Hi, lovelies. Here’s my month in books, movies, and podcasts.
Sooooo many good books this month.
Let’s kick things off with Waking the Witch: Reflections on Women, Magic, and Power by Pam Grossman. Part memoir, part historical and cultural analysis, Waking the Witch examines the concept of witches and witchcraft throughout the ages, from inquisitors hunting down supposed witching across Europe to how witches are portrayed in media, to the witchy ways in which some artists engage with their work. It’s a fascinating exploration — one that makes me want to dive deeper into some of the art, history, and cultural subjects that Grossman discusses.
I read two amazing collections of poetry this month — No Matter the Wreckage by Sarah Kay and A Camera Obscura by Carl Marcum. I spoke in detail about how much I loved Kay’s work in a previous post. So, allow me to talk briefly about A Camera Obscura. Marcum’s book is a lyrical exploration of external and internal worlds. The heavens described in these poems could be the stars glittering above our heads, the pathways of faith, or the connection between human beings. Playing with scientific understandings of the world, along with the linguistic conventions of the poetic form, A Camera Obscura is a compelling journey that simultaneously drifts through the cosmos while being rooted to the ground beneath our feet. I was fortunately to have interviewed Marcum for the New Books in Poetry podcast, the episode for which will be coming out soon.
I first fell in love with Akwaeke Emzi’s writing after reading their debut novel, Freshwater, a lyrically, emotionally, and intellectually complex story. Their young adult novel Pet is no less complex, though appropriately tailored to a YA audience. Jam has grown up in the town of Lucille, where there are no more monsters. At least this is what she has been taught all her life. But when a creature named Pet is accidentally called forth from her mother’s painting through Jam’s blood, the question of monsters is not nearly so clear. This story is beautifully human and powerful, asking who are the angels and who the monsters, and what does justice really look like in the end. Just as emotionally and philosophically challenging as their first book, Pet is a fantastic read.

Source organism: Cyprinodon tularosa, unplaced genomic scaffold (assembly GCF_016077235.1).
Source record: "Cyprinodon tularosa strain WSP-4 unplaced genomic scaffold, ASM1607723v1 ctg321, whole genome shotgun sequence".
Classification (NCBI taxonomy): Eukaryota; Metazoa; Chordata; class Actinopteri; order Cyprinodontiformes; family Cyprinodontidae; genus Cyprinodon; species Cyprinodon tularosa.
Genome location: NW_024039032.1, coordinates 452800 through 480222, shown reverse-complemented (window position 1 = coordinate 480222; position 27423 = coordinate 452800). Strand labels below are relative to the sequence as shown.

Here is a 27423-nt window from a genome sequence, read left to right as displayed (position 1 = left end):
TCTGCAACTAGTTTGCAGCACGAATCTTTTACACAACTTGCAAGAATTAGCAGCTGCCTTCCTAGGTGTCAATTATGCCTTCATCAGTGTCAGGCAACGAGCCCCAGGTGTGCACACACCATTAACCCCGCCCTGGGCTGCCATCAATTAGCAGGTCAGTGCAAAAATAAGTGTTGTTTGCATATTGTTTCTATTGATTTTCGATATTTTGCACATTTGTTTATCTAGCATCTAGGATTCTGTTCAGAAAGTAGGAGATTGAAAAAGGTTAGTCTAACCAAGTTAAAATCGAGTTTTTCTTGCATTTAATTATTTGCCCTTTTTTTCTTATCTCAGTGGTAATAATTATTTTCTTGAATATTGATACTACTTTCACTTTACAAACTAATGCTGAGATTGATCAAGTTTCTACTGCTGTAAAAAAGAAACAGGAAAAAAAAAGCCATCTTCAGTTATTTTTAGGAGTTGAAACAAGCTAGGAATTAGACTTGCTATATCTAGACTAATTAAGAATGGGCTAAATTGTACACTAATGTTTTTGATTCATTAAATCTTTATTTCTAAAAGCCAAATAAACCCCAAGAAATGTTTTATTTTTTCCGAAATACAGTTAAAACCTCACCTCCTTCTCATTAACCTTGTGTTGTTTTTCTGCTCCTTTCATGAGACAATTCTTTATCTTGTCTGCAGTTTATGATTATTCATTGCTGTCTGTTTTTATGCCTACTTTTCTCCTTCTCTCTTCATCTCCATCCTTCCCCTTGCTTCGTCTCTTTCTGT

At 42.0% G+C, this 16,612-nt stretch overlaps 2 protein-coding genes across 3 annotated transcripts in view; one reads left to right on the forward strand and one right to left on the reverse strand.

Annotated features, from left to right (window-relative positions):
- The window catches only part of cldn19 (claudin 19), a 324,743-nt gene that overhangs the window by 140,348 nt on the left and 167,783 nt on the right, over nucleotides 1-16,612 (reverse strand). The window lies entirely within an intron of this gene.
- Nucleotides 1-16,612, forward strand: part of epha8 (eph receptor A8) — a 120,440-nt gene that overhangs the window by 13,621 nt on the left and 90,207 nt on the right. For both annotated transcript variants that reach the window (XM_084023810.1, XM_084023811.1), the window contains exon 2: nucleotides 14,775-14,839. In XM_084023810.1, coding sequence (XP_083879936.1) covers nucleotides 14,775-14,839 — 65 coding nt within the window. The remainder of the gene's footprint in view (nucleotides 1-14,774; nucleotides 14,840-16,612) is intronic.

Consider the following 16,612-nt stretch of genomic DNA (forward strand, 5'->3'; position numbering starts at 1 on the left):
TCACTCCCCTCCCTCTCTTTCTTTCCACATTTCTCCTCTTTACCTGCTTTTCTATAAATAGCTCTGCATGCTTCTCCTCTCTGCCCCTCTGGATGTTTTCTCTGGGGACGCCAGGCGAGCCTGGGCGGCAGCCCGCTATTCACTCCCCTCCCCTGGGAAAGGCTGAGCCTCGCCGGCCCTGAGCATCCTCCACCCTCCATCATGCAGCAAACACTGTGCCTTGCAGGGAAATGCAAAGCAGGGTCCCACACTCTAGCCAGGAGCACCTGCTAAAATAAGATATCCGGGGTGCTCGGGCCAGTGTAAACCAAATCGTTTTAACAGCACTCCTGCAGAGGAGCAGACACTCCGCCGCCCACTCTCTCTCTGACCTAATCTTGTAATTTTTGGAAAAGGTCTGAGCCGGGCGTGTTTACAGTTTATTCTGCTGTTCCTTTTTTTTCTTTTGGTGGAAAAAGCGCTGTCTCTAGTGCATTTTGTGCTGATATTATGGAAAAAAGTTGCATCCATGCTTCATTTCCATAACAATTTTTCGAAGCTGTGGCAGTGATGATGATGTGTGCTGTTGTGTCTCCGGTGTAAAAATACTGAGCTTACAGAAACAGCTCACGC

Nightlights by Lorena Alvarez is a short, delightful graphic story about a young girl who loves to draw whatever her imagination can all forth. When a powerful spirit wants to claim her creative power for her own, Sandy has to use all her wit to fight back. Stunning artwork on every single page makes this charming tale shine.
Books Finished This Month:
1. No Matter the Wreckage by Sarah Kay
2. Waking the Witch: Reflections on Women, Magic, and Power by Pam Grossman
3. Pet by Akwaeke Emzi
4. Nightlights by Lorena Alvarez
5. A Camera Obscura by Carl Marcum
Total Books for the Year: 23
Still in Progress at the End of the Month: Victories Greater Than Death by Charlie Jane Anders, The 2021 Rhysling Anthology, edited by Alessandro Manzetti, Nox Pareidolia, edited by Robert S. Wilson, and The Mothman Prophecies by John A. Keel
Short Stories & Poetry